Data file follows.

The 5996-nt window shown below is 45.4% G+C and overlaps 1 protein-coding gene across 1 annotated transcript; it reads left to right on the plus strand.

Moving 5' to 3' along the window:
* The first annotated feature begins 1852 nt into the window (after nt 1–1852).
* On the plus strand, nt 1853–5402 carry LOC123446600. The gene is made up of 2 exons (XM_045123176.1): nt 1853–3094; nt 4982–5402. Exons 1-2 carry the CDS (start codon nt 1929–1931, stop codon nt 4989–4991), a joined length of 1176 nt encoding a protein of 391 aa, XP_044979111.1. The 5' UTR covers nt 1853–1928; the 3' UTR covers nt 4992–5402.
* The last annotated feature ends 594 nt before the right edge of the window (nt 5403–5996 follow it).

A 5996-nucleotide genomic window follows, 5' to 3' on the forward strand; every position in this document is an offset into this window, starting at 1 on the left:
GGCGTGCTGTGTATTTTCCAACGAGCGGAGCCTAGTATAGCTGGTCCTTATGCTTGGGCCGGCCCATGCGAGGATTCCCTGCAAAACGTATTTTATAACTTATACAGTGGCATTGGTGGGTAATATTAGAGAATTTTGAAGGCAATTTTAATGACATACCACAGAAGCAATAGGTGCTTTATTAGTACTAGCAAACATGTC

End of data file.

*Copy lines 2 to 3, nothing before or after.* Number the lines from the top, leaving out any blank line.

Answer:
Moving 5' to 3' along the window:
* The first annotated feature begins 1852 nt into the window (after nt 1–1852).